6. She also bounced back from defeat.

In 2010, Tsai ran for mayor of New Taipei city in her native Taipei and was defeated by Eric Chu. Just two years later, Tsai became the first female presidential candidate, running against incumbent president Ma Ying-jeou. 

How did Tsai react to her defeats, you ask? Oh, only by writing a memoir, creating a bilingual website devoted to Taiwan affairs, and founding the Thinking Taiwan Foundation — an organization aimed at “acting as a catalyst for social action through participation” — while patiently waiting until the day she could announce her candidacy four years later. 

Again, for the sake of comparison, I went to the grocery store and the bank yesterday and needed a nap.

7. She won the presidency by a landslide.

With 99% of Taiwan’s voters reporting, Tsai defeated Eric Chu — yes, the very same Eric Chu — in an absolute sweep, securing 56% of the vote to Chu’s 31% and nearly twice as many total votes (6,894,744 to 3,813,365, respectively) in the process. Not since Kelly Clarkson defeated Justin Guarini to win the first "American Idol" has the democratic world seen such a one-sided butt-kicking. 

8. She’s a fierce negotiator.

At 59 years of age and with a reputation among her colleagues as naturally shy, Tsai isn’t exactly the most intimidating figure in politics at a first glance. She is, however, a force of nature at the negotiation table, having been compared to everyone from "The Iron Lady" Margaret Thatcher to current German president Angela Merkel.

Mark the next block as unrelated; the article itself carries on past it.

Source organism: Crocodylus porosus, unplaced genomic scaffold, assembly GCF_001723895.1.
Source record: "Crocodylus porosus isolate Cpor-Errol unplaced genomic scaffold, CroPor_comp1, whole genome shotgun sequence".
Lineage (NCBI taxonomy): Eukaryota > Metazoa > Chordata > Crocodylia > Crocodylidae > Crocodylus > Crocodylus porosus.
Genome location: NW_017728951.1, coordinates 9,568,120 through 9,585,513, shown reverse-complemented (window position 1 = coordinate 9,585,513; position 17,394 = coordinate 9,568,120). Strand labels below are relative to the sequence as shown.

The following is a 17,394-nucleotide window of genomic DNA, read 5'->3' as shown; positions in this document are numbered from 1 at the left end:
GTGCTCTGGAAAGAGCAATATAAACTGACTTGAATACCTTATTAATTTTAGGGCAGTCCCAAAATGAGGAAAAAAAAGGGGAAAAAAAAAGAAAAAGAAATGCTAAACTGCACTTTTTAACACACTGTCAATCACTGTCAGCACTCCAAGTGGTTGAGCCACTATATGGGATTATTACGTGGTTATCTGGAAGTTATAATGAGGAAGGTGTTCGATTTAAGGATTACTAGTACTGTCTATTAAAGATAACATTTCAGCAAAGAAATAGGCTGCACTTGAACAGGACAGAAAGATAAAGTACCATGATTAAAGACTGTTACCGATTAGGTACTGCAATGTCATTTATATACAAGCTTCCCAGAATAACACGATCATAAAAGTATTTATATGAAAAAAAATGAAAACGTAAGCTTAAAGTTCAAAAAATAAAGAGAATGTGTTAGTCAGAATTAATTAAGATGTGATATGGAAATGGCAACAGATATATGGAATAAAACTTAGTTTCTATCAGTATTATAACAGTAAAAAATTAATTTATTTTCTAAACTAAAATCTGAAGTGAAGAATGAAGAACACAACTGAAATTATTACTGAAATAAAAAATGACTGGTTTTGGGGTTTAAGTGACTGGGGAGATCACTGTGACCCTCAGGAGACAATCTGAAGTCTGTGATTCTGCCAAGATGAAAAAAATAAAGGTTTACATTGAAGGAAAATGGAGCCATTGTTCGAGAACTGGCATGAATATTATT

“Before you attack or criticize her, she will have an answer ready before you even fire a bullet,” said Lin Chong-pin, a retired strategic studies professor and Tsai's first deputy.

9. She’s an LGBTQ rights activist.

In addition to Tsai’s promises to restore Taiwan’s struggling economy, she’s also a staunch activist for marriage equality, regularly posting videos of same-sex marriages to her social media accounts. Before her election, Tsai took to social media to voice her support for the gay pride festivities happening at the time. 

"In the face of love, everyone is equal. Let everyone have the freedom to love and to pursue their happiness. I am Tsai Ing-wen, and I support marriage equality," she said in a video posted on her Facebook page.

So not only is she attempting to broker a peace between her native sovereignty and China, but she’s also helping promote a greater global health through social policy as well? Bad. Ass.

10. She’s a wine-drinking cat lady like the rest of us.

As if you needed another reason to like her.

While owning a cat is not intrinsically badass, Tsai’s badassness has long been established, so by the transitive property of mathematics, her two cats, Tsai Hsiang Hsiang and Ah Tsai, are therefore the most badass cats on the planet. According to The Guardian, Tsai "very much enjoys sitting down with a glass of red wine, reading a book, and spending quality time" with those very cats.

Did you hear that? That was the sound of Taylor Swift announcing her run for president of the Unites States in 2020.